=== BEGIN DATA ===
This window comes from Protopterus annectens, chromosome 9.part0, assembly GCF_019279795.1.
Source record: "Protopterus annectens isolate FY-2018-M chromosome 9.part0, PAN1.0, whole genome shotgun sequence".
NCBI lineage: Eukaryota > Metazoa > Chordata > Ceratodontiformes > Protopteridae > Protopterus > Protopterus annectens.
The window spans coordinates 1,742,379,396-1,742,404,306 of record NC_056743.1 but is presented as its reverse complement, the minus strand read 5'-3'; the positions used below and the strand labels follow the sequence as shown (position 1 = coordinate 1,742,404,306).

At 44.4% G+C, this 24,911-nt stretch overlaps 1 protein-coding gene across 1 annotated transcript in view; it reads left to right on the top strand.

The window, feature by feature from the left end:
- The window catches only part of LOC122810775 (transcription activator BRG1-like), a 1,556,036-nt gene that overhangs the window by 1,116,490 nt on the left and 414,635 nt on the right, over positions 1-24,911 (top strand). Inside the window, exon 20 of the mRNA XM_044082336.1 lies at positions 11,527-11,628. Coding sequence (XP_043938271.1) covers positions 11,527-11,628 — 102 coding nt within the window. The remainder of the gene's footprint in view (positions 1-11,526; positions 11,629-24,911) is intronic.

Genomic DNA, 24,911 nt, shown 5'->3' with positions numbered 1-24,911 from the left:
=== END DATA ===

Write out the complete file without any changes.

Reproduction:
This window comes from Protopterus annectens, chromosome 9.part0, assembly GCF_019279795.1.
Source record: "Protopterus annectens isolate FY-2018-M chromosome 9.part0, PAN1.0, whole genome shotgun sequence".
NCBI lineage: Eukaryota > Metazoa > Chordata > Ceratodontiformes > Protopteridae > Protopterus > Protopterus annectens.
The window spans coordinates 1,742,379,396-1,742,404,306 of record NC_056743.1 but is presented as its reverse complement, the minus strand read 5'-3'; the positions used below and the strand labels follow the sequence as shown (position 1 = coordinate 1,742,404,306).

At 44.4% G+C, this 24,911-nt stretch overlaps 1 protein-coding gene across 1 annotated transcript in view; it reads left to right on the top strand.

The window, feature by feature from the left end:
- The window catches only part of LOC122810775 (transcription activator BRG1-like), a 1,556,036-nt gene that overhangs the window by 1,116,490 nt on the left and 414,635 nt on the right, over positions 1-24,911 (top strand). Inside the window, exon 20 of the mRNA XM_044082336.1 lies at positions 11,527-11,628. Coding sequence (XP_043938271.1) covers positions 11,527-11,628 — 102 coding nt within the window. The remainder of the gene's footprint in view (positions 1-11,526; positions 11,629-24,911) is intronic.

Genomic DNA, 24,911 nt, shown 5'->3' with positions numbered 1-24,911 from the left: